Deadlines and the Writer Brain

I have a monthly writers’ group meeting on Sunday.  Once again, I don’t have a story ready.

I tried.  I have half a story (admittedly it was written in May.)  Clarion West taught me that I can write a story ending in the few hours I’ll have available before Sunday.  There’s just one problem: we send in the stories ahead of time via email so everyone has a chance to read and edit and form intelligent comments.  I like this method.  I just have trouble with deadlines.

I love Duotrope.  I love Duotrope’s calendar of upcoming anthology calls and themed submissions.  I sometimes write up a story to order.  But invariably I miss the deadline.  Or actually, sometimes I don’t miss.  I write up until the last minute and then paste on the last words: THE END, and in a month or so I receive a polite form rejection that doesn’t (but should) say, “Why did you waste our time with this potentially good but obviously rushed piece? Where’s the respect?”

I am glad they don’t pull out the stops on the rejections.  Deadlines deserve my polished best, not my “what can I finish in this last hour?”

Many of my writer friends put down a set amount of words per day.  I’ve never been able to do this.  I use blocks of time for different tasks: a few hours to outline, a few hours to write.  I can brainstorm and jot ideas, phrases, character bits, in short periods of time, but I haven’t successfully trained myself to write for, say, an  hour and an hour only a day.  Or to a set word limit.

But you say, “There’s always 30 days in an open submission call!  That’s plenty of large tracts of time to write a good story!”  And… yeeesssss, there would be.  Except for the brain change.

I need quite a bit of time to switch from workaday brain to writer brain.

Gotta wake up the guys in the basement.  Gotta make my cheeks tingle with potential.  Gotta close my eyes and open my mind and grab a story from the ether.

A long time ago I learned that my muse leaves me alone if I leave her alone, but if I bother her she bombards me.  I carry pen and paper at all times because (even though I seldom use the jots that spring out of the air) I want to reinforce the muse’s involvement.  And I love what she says.  My editors do too; I sell stories that come from who the heck knows where, but I do: my muse.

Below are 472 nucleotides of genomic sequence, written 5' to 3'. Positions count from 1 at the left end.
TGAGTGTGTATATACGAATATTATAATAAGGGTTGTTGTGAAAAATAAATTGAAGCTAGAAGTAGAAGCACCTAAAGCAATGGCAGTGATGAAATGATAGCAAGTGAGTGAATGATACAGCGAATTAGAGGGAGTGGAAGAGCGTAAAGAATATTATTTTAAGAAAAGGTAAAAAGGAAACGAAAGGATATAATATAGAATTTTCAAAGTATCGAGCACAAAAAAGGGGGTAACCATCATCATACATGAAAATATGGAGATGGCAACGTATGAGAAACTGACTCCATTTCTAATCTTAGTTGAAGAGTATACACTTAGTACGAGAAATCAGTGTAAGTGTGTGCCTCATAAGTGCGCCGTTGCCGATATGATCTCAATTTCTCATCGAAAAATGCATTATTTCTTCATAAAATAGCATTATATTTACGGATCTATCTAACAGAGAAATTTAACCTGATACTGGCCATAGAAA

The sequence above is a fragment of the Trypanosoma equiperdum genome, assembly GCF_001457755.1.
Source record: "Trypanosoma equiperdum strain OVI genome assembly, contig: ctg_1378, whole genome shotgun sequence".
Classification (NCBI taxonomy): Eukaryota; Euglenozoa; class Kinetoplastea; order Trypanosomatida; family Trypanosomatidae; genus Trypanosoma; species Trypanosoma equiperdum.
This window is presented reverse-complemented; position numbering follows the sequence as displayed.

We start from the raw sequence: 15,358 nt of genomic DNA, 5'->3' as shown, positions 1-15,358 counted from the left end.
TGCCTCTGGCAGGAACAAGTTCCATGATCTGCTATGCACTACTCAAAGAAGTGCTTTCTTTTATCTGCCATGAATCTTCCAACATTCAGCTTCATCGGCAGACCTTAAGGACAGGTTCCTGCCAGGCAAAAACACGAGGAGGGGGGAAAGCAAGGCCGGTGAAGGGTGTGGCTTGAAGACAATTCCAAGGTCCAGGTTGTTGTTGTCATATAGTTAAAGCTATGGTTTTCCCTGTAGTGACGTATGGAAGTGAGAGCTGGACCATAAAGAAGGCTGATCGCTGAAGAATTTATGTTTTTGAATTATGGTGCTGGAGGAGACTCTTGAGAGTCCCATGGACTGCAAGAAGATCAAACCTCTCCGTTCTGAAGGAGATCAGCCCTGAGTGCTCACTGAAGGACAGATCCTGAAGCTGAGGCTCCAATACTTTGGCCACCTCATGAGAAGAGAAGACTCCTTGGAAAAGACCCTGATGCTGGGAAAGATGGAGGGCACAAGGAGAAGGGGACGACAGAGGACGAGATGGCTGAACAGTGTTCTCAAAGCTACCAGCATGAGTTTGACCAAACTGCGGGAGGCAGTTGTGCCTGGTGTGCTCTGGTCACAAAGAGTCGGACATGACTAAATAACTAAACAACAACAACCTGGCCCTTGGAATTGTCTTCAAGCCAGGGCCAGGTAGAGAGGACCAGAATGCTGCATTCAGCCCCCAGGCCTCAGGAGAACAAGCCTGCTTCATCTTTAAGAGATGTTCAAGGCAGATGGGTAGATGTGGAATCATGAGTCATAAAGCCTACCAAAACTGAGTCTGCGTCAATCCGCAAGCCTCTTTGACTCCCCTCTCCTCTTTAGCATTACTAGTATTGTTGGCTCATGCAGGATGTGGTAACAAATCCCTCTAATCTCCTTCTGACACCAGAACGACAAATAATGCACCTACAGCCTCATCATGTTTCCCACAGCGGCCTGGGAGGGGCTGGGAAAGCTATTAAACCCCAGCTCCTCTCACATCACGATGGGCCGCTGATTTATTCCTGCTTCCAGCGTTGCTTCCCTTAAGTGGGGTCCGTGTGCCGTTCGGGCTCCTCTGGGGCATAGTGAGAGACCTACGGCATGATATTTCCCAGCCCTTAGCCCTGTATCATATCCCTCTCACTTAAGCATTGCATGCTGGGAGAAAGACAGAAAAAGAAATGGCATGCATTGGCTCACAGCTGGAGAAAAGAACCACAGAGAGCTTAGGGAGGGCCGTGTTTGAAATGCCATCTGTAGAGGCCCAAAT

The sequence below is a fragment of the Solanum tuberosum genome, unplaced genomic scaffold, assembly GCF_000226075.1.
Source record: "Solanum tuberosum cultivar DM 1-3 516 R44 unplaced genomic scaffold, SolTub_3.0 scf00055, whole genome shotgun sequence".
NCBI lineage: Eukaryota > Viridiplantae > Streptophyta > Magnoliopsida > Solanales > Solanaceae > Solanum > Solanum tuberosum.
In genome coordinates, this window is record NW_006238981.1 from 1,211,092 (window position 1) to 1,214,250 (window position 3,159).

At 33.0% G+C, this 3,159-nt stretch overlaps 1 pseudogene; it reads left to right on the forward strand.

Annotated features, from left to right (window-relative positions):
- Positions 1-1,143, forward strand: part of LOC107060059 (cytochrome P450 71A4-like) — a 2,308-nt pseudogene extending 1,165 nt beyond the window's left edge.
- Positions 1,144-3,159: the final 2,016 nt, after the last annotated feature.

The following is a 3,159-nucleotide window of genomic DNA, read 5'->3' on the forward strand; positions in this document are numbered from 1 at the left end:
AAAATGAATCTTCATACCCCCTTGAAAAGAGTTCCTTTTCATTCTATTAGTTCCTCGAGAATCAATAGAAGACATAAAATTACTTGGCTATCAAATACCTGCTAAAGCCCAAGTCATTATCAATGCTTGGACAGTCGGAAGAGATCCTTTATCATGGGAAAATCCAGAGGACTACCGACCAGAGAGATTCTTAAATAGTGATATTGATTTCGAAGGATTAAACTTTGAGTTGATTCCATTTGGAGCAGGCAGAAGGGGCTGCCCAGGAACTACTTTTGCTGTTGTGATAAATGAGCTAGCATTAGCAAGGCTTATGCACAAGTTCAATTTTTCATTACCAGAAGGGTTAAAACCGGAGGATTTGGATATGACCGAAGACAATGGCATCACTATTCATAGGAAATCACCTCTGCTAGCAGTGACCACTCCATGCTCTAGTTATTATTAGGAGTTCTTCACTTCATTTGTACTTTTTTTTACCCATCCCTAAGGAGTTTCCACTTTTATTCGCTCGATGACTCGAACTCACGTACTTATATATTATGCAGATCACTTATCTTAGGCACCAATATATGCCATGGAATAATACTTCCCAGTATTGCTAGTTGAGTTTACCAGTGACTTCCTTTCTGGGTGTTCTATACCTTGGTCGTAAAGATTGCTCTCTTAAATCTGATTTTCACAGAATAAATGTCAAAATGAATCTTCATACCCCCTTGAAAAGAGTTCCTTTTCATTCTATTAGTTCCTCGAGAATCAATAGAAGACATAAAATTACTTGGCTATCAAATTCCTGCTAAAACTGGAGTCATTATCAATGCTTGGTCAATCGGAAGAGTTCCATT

Then I sleep and then I wake and work and my muse is stunned into silence.

And I gotta wake her up all over again.

The words call me, though.  Perhaps the muse dreams!  I feel the stories in there, just out of reach, so I do, I reach, I put in the effort and the hours to wake up and dream.

Because I like story.

2 responses

  1. To the Muse YOU exist only in her dreams. Why wake her? Her delight is to chase you as she lucidly dozes.

    Creation is like a pile of pixie-dust, the synergistic inverse equivalent of a vicious-helix auger spiraling a pit into the earth’s crust – the more you take from it, the bigger it gets.

    You could try the Rotsler method; write prolifically – fall asleep at the keyboard, wake and write until you’re hungry. As you are servicing your needs, think about improving the story. work until tired (rinse and repeat.) He knew that one in ten of his stories would be published. So when a call came, he would reach into his hundred+ collection of unpublished finished manuscripts for one close to the topic and spend a month polishing it to glossy finish rather than spending a month knocking out an outline and submitting hack.

    I will repeat as I have in the past, be prolific.

    [This is the second time I tried to post this, the first one was better – especially in the muse paragraph, but your bloggy-thingie dumped my prose to the bit bucket because it didn’t like how my email address was formatted. Argh (voiced in frustration!) But I felt it was important enough for your development as a world class writer, that I followed my own advice; I slept on it and recreated it as best I could when I awoke at the keyboard, then took a shower as I thought about tweaking it.] —(o=8> Wiz.

  2. Yay! New Blog!

    I have the same problem changing gears to writing mode. If the A/C guy or the termite inspection guy comes, I can’t write while they’re around, and it takes me a while after they leave before I can start up again. Same thing if I run an errand in the morning.

    I wish I could learn to stop and start up quickly as so many writers are able to. My weeks tend to have many distractions and my writing suffers for it.

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